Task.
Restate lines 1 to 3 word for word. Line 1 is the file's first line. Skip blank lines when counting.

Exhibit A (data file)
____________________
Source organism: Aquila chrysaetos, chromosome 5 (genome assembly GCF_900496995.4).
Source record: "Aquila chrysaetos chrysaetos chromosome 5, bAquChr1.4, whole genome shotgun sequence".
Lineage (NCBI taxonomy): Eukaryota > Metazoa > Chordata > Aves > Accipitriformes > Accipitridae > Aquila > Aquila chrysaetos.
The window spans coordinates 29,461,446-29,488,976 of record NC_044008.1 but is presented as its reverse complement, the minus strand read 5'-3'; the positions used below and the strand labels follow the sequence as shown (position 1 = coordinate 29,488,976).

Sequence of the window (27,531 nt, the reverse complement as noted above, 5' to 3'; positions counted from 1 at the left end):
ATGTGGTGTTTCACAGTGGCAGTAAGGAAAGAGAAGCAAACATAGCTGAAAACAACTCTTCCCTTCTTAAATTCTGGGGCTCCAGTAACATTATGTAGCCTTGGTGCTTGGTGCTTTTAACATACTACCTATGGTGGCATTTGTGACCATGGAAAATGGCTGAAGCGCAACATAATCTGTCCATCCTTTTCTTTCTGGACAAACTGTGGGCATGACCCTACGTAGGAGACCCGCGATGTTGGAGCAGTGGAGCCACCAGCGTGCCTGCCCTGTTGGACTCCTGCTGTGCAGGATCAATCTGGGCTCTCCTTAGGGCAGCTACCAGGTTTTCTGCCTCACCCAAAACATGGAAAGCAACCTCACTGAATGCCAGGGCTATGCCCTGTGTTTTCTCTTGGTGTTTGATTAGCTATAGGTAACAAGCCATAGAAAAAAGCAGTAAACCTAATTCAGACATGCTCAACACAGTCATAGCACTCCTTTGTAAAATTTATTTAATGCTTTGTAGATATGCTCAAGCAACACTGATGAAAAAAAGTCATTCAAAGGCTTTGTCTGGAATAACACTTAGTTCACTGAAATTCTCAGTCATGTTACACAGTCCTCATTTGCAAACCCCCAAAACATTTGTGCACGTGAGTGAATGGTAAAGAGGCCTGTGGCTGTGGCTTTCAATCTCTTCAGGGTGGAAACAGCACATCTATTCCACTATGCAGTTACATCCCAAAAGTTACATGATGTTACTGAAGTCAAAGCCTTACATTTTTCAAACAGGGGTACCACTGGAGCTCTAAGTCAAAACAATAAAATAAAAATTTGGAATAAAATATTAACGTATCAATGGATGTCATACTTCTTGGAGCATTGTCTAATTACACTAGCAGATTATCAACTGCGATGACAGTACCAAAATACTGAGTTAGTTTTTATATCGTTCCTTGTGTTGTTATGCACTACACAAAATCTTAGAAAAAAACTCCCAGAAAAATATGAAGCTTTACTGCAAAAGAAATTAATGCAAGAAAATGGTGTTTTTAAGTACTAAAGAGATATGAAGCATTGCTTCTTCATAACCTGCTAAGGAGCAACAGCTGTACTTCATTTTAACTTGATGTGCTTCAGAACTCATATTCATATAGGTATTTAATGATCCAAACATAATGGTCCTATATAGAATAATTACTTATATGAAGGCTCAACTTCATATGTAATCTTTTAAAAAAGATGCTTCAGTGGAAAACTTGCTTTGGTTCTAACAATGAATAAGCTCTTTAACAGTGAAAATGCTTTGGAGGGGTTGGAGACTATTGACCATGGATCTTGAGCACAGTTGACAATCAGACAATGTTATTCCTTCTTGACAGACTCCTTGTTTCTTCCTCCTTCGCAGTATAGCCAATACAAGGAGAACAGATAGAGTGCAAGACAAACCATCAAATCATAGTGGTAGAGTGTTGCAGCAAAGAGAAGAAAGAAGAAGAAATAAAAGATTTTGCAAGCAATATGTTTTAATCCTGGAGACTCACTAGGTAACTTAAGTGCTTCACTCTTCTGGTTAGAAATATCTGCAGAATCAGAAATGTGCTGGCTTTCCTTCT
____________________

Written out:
Source organism: Aquila chrysaetos, chromosome 5 (genome assembly GCF_900496995.4).
Source record: "Aquila chrysaetos chrysaetos chromosome 5, bAquChr1.4, whole genome shotgun sequence".
Lineage (NCBI taxonomy): Eukaryota > Metazoa > Chordata > Aves > Accipitriformes > Accipitridae > Aquila > Aquila chrysaetos.